Each mapping produced a bit-score that was used to filter the motif matches. We set the cutoff for matches as the lowest of either 70% of maximum possible bit score or 90% of functional depth, where the functional depth is defined as the difference between the maximum possible and minimum possible score for a particular PWM. Finally, if the PWM had a 0 value for any base (AGCT) in a particular position, this was respected, meaning no mappings for this motif may contain this 0-scored base in this position.

Clustering CTCF motifs based on footprinting data

For each base ±200 bases surrounding the 20-bp CTCF motif, we determined the number of DNase I cut sites. Using this 420-value vector, CTCF motifs were split into two clusters using k-means clustering implemented in R (kmeans package, k = 2).

HMM to identify footprints

Prior to input to the HMM, aligned raw sequence data were preprocessed by normalizing and smoothing the input sequences as follows. First, the number of sequence tags at each base was normalized. This normalization consisted of dividing counts at each base by the mean of all non-zero sequence counts in a 1-kb region surrounding that base. Next, these values were fit to a second-order polynomial based on the eight surrounding bases using the Savitzk-Golay filter. In this way, these values corresponded to the slope of a curve representing the relative change in the density of DNase I cuts.

The HMM consisted of five states where emissions from each state corresponded to features of the values described above (Supplemental Fig. 1E). Each footprint was expected to be in a region of low DNase I digestion with a reduced density of DNase I cuts surrounded by increased densities of cuts to either side. This pattern was captured by a path through the model states starting with the background DNase I HS state (“HS”), transitioning to the state with increasing DNase I digestion (“UP”), followed by the state with decreasing DNase I digestion (“DOWN”) and then the footprint state (“FP”) and again through the UP and DOWN states. The transition and emission probabilities were initially trained for the combined lymphoblastoid cell lines with experimental data from the previously studied promoter of the FMR1 gene. The footprinting of the FMR1 region was small and specific to lymphoblastoid cells; therefore, we chose to use a set of predicted sites from the combined lymphoblastoid data to train each additional line. Footprints from the 1000 highest scoring DNase I HS sites from chromosome 6 were chosen with the assumption that these strong sites will primarily consist of ubiquitous regulatory features based on our analyses of DNase I HS sites across cell lines (data not shown). Emission probabilities for all other cell lines were trained using these sites using maximum likelihood training. Emission and transition probabilities for all models are listed in Supplemental Table 7. HMM software used to implement these models can be found at http://www.kanungo.com/software/software.html (Kanungo 1999).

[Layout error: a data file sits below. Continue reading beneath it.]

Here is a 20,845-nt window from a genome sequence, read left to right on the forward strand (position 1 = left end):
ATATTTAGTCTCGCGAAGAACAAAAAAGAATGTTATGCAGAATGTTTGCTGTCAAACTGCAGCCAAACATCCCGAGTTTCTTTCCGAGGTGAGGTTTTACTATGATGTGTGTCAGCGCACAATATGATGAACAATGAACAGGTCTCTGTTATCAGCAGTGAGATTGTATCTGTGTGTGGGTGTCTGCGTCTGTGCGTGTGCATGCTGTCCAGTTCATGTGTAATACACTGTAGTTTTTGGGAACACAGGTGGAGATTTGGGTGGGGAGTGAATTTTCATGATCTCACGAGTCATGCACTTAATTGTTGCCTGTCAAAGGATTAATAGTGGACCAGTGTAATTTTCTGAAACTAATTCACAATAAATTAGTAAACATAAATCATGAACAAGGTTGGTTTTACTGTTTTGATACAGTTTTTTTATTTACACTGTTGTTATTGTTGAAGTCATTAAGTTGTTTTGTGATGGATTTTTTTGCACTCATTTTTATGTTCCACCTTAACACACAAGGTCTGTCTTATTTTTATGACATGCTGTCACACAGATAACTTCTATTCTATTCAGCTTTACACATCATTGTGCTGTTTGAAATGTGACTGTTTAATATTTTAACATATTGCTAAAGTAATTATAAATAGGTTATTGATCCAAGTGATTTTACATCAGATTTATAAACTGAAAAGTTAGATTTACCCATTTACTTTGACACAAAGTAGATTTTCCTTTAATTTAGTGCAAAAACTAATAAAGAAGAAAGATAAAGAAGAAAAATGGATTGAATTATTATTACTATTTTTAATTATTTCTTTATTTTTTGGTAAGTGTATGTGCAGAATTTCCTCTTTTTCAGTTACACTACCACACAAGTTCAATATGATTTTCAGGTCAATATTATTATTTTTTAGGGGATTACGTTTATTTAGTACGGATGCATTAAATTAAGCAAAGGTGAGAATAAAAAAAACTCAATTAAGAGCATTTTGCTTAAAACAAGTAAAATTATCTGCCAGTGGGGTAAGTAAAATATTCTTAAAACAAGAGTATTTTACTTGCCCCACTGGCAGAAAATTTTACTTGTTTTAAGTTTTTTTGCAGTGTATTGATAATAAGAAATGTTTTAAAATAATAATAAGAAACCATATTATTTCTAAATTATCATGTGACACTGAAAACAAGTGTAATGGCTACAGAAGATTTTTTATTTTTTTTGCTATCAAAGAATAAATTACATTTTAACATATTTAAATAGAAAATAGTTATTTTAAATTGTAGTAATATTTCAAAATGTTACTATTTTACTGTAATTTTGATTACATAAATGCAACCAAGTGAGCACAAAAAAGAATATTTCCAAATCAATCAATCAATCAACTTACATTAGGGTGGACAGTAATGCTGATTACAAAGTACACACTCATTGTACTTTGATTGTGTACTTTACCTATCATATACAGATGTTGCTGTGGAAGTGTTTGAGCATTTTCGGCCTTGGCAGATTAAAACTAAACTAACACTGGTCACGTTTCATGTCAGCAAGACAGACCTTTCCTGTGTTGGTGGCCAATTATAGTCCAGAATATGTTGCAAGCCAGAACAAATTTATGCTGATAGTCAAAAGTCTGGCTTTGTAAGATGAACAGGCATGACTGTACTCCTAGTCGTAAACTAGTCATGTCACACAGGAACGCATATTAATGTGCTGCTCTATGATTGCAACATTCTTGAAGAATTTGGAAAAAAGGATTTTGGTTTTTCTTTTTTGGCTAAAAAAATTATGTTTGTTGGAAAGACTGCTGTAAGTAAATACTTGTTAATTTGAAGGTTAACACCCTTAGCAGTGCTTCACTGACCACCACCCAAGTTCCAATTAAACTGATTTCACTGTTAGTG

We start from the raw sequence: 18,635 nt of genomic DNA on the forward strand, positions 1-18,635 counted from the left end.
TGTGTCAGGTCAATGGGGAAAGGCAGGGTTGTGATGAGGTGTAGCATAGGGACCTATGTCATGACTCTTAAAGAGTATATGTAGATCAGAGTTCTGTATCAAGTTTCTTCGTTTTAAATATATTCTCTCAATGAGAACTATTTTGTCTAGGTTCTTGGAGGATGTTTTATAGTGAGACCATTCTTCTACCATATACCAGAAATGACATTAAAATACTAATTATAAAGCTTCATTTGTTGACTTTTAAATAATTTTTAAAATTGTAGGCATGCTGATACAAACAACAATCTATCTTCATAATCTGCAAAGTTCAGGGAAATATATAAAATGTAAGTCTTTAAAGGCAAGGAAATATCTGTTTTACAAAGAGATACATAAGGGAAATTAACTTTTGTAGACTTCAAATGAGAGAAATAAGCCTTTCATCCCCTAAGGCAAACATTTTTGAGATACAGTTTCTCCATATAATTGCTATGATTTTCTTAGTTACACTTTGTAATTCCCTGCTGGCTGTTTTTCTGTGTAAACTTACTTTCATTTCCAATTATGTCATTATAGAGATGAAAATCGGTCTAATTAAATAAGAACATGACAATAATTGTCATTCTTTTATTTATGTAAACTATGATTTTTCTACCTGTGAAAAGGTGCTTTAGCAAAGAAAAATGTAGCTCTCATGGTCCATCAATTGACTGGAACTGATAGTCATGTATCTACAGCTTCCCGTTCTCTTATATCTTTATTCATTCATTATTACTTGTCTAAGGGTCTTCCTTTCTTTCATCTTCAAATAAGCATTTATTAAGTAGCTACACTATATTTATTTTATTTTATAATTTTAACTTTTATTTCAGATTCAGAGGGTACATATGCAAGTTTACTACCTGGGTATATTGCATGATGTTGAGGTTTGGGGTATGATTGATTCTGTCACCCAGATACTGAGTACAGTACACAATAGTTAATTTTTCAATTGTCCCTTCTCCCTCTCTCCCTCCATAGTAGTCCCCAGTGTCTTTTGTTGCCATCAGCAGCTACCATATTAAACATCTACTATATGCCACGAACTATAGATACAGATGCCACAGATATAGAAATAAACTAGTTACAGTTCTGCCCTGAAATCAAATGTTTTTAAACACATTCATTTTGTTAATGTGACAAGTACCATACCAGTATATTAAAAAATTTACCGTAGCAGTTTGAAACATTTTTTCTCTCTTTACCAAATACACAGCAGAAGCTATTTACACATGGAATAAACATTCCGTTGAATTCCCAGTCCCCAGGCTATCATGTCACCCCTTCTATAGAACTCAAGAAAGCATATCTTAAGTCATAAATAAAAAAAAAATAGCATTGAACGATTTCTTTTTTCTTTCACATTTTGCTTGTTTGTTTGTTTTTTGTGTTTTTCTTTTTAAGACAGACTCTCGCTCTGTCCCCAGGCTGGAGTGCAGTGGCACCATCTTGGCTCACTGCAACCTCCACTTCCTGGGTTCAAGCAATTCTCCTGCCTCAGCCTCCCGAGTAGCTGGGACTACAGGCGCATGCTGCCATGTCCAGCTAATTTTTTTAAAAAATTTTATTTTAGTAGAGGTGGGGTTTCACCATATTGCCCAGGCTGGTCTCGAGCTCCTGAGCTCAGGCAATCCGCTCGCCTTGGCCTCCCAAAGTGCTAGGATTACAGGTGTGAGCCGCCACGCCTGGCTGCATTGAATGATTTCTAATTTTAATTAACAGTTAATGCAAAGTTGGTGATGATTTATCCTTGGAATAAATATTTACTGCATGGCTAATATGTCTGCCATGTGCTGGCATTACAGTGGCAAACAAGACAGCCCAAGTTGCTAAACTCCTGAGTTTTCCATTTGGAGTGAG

Each identified DNase I HS region were annotated with footprints using posterior decoding based on the trained HMM model. For display purposes, 3 bp was added to either side of the called footprint. STAMP was then used to label each footprint based on known PWMs. Each motif label required a STAMP calculated P-value match of <1 × 10−6 to be labeled with a particular factor. All factors meeting this threshold were included in the factor label and sorted by significance. Note that the motif was required to be fully contained within the footprinted region in order to be annotated by STAMP.

Conservation values and plots

The first base of all footprints was set to the 0 position. Footprint conservation scores were then down-sampled or up-sampled to create 20 bp of discrete values for each footprint (essentially shrinking or spreading each footprint conservation scores to the same genomic size). The upstream values were then calculated starting at the beginning of the footprint, and the downstream values were calculated starting at the end of the footprint. Vertebrate plots were created using the UCSC table phastCons44way, mammal plots were created using the UCSC table phastCons44wayPlacental, and primate plots were created using the UCSC table phastCons44wayPrimates.


We thank Lisa Bukovnik, Tonya Severson, and Fangfei Ye at the Duke sequencing core facility. We thank Sridar Chittur and Scott Tenenbaum at the University of Albany-SUNY for help with RNA expression studies. This research is supported by a NHGRI grant U54HG004563 to T.S.F., V.R.I., E.B., and G.E.C.


[Supplemental material is available for this article. The sequence data from this study have been submitted to the NCBI Gene Expression Omnibus (http://www.ncbi.nlm.nih.gov/geo) under accession nos. GSE19622 and GSE25442.]

Article published online before print. Article, supplemental material, and publication date are at http://www.genome.org/cgi/doi/10.1101/gr.112656.110.